Scores of troopers, rangers National Guard members and firefighters combed for a second day through acres of washed-away homes, uprooted trees and mud-covered roads in rural Delaware County.
The houses were literally swept off their foundations and several cars were swept away by the raging water, reports WCBS-TV's Tamsen Fadal.
"We're out looking in all the vehicles that we find and any possible place they could be — neighbors' residence or anywhere," Richard Bell, Director of Emergency Services for Delaware County told CBS News.
Searchers on Thursday were methodically going house-to-house and checking vehicle license plate numbers over a couple of square miles in Delaware County, Trooper Nelson Torres said. Troopers traveling on all-terrain vehicles were being aided by cadaver dogs.
"It's a massive state effort," Dennis Michalski of the State Emergency Management Office said. "The key thing right now is search and rescue."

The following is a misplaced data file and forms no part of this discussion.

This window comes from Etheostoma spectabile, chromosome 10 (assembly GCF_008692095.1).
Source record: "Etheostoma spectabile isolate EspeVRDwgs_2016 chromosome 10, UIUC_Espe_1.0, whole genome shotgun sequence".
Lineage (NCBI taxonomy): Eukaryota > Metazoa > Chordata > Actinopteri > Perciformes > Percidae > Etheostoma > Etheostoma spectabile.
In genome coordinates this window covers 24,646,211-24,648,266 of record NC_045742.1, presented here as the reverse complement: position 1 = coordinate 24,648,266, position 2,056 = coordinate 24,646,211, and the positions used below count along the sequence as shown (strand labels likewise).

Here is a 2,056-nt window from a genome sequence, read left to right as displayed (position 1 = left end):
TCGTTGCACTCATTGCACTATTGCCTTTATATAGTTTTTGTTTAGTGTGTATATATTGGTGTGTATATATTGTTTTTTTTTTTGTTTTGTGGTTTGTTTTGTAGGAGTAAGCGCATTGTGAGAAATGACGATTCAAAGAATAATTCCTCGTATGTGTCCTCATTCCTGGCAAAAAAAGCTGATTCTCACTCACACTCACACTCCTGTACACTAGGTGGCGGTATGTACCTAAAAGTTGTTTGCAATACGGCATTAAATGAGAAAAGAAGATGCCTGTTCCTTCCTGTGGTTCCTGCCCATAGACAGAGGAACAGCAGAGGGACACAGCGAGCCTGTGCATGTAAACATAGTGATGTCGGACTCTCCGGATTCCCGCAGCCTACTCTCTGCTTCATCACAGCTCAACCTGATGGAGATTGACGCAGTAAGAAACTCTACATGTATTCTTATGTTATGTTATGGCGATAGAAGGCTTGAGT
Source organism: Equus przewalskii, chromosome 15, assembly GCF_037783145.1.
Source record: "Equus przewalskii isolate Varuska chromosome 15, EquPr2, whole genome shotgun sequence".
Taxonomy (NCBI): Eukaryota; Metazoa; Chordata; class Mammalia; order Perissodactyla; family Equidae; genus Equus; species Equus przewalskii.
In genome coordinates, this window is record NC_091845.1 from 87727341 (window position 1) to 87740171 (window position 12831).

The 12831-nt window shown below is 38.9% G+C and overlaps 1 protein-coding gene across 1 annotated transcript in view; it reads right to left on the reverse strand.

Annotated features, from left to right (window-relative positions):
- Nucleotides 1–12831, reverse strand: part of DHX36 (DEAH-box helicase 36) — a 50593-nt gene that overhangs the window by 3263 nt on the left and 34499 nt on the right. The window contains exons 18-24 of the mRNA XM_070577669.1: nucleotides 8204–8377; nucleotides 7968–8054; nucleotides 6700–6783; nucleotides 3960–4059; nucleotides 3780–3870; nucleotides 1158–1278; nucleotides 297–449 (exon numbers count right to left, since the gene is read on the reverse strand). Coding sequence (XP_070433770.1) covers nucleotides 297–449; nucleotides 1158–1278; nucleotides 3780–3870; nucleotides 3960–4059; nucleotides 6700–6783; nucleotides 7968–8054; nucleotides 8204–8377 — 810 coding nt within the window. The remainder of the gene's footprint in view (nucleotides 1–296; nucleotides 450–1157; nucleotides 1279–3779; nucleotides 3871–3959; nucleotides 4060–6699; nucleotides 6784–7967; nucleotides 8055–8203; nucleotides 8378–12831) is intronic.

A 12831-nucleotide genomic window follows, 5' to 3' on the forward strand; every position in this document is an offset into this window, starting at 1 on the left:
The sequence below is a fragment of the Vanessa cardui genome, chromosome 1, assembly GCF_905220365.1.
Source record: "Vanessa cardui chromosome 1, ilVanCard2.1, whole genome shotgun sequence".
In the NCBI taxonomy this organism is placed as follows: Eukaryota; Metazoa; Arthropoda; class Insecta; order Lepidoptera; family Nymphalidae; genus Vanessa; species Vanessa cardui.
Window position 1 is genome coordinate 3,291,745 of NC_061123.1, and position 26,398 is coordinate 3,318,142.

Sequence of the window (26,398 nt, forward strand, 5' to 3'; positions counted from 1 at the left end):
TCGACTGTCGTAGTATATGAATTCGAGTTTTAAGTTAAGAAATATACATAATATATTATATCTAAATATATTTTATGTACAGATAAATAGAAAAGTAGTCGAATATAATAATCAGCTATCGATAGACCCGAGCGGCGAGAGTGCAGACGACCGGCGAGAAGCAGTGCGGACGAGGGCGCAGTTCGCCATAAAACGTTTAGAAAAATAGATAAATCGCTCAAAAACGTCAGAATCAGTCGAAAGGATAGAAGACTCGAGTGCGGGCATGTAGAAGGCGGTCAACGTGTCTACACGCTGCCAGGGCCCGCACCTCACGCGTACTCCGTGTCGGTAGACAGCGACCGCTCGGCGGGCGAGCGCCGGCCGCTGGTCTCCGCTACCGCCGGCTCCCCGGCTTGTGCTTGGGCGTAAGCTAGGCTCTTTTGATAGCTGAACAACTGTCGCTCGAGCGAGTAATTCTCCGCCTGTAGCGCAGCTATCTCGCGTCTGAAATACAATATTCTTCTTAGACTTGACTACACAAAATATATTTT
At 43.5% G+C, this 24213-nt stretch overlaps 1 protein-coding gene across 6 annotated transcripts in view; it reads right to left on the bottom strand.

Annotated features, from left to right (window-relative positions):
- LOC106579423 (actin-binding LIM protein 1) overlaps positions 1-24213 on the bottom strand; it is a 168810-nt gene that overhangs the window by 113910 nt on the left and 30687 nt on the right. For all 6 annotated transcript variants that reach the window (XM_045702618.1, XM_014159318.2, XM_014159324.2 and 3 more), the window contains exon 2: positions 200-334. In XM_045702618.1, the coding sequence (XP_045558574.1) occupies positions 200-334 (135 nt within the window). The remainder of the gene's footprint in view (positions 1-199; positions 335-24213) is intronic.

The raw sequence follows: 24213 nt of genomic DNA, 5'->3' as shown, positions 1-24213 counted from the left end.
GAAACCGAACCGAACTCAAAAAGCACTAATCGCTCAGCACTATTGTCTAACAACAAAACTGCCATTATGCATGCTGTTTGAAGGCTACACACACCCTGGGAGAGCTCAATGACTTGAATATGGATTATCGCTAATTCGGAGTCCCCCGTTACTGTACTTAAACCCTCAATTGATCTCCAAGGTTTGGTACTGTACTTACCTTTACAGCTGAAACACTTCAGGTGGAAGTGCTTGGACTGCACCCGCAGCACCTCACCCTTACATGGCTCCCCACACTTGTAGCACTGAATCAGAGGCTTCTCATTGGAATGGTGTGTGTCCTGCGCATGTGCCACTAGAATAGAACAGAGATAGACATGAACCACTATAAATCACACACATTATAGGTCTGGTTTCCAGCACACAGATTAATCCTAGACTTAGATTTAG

The woodsy area 100 miles northwest of New York City was deluged with up to eight inches of rain in two hours Tuesday night. Survivors described a wall of water smashing through the rural hamlets along Route 206.
"It was bringing trees, roots, stones, whatever it could catch," Susanna Erdos said, describing the rushing water.
Jeff Lackey says he was lucky to escape with his life.
"The current was so strong, it started to pull me away, so I ran in the house. Somebody called me on the phone to see if we were OK, and they said, 'you can come and stay with us.' I said 'I gotta go, it's coming in through the front door," he told WCBS-TV.
"The suddenness of it made it a more devastating event. However, the fact that the waters have receded quickly is aiding us in our rescue efforts," said state police Major Kevin Molinari.
Residents may not be allowed back into their homes for 7 to 10 days. Andrea Brown, the wife of Jeff Lackey, says they just finished four years of renovations on their Colcester, N.Y., home, and she's hoping for federal aid.
"We were told we're not in a flood zone, so none of us have flood insurance. We called our homeowners insurance company and they're not going to cover us at all," she told WCBS-TV.
Storms that raked across the state Tuesday left thousands without power and led to the death of a man in Rochester. The victim was riding a recreational vehicle on a wooded trail when the top half of a tree crashed down on him during a storm.